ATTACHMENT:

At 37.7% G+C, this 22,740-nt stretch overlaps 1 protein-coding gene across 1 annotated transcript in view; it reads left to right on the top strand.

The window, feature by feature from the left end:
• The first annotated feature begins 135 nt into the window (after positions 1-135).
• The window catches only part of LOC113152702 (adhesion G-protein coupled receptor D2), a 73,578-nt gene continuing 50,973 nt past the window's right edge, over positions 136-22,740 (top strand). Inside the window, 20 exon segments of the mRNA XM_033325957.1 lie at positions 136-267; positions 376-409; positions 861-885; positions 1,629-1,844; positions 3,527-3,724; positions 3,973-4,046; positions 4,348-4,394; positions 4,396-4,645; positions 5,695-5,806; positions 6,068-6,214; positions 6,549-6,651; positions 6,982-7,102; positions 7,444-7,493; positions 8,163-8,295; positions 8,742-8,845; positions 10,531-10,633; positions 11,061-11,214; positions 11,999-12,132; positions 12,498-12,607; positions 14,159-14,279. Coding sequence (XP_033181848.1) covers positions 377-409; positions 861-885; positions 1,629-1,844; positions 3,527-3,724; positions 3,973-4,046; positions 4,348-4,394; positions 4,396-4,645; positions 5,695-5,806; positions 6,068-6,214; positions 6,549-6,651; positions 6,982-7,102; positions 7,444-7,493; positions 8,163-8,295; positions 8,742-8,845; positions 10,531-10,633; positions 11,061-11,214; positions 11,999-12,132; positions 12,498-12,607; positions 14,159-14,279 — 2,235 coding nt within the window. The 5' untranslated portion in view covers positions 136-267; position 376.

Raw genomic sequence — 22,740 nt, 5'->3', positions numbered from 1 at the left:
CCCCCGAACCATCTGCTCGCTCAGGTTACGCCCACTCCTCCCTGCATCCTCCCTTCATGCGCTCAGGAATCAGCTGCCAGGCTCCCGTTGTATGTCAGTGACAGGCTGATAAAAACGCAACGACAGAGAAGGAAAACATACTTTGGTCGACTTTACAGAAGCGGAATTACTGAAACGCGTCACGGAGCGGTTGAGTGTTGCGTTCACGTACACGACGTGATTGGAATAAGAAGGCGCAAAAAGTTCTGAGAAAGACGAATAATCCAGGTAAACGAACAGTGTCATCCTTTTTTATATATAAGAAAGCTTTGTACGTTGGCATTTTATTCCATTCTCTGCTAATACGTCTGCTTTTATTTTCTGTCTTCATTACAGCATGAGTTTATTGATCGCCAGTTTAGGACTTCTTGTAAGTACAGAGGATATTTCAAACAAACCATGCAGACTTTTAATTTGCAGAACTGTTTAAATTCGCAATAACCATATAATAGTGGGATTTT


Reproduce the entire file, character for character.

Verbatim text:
At 37.7% G+C, this 22,740-nt stretch overlaps 1 protein-coding gene across 1 annotated transcript in view; it reads left to right on the top strand.

The window, feature by feature from the left end:
• The first annotated feature begins 135 nt into the window (after positions 1-135).
• The window catches only part of LOC113152702 (adhesion G-protein coupled receptor D2), a 73,578-nt gene continuing 50,973 nt past the window's right edge, over positions 136-22,740 (top strand). Inside the window, 20 exon segments of the mRNA XM_033325957.1 lie at positions 136-267; positions 376-409; positions 861-885; positions 1,629-1,844; positions 3,527-3,724; positions 3,973-4,046; positions 4,348-4,394; positions 4,396-4,645; positions 5,695-5,806; positions 6,068-6,214; positions 6,549-6,651; positions 6,982-7,102; positions 7,444-7,493; positions 8,163-8,295; positions 8,742-8,845; positions 10,531-10,633; positions 11,061-11,214; positions 11,999-12,132; positions 12,498-12,607; positions 14,159-14,279. Coding sequence (XP_033181848.1) covers positions 377-409; positions 861-885; positions 1,629-1,844; positions 3,527-3,724; positions 3,973-4,046; positions 4,348-4,394; positions 4,396-4,645; positions 5,695-5,806; positions 6,068-6,214; positions 6,549-6,651; positions 6,982-7,102; positions 7,444-7,493; positions 8,163-8,295; positions 8,742-8,845; positions 10,531-10,633; positions 11,061-11,214; positions 11,999-12,132; positions 12,498-12,607; positions 14,159-14,279 — 2,235 coding nt within the window. The 5' untranslated portion in view covers positions 136-267; position 376.

Raw genomic sequence — 22,740 nt, 5'->3', positions numbered from 1 at the left:
CCCCCGAACCATCTGCTCGCTCAGGTTACGCCCACTCCTCCCTGCATCCTCCCTTCATGCGCTCAGGAATCAGCTGCCAGGCTCCCGTTGTATGTCAGTGACAGGCTGATAAAAACGCAACGACAGAGAAGGAAAACATACTTTGGTCGACTTTACAGAAGCGGAATTACTGAAACGCGTCACGGAGCGGTTGAGTGTTGCGTTCACGTACACGACGTGATTGGAATAAGAAGGCGCAAAAAGTTCTGAGAAAGACGAATAATCCAGGTAAACGAACAGTGTCATCCTTTTTTATATATAAGAAAGCTTTGTACGTTGGCATTTTATTCCATTCTCTGCTAATACGTCTGCTTTTATTTTCTGTCTTCATTACAGCATGAGTTTATTGATCGCCAGTTTAGGACTTCTTGTAAGTACAGAGGATATTTCAAACAAACCATGCAGACTTTTAATTTGCAGAACTGTTTAAATTCGCAATAACCATATAATAGTGGGATTTT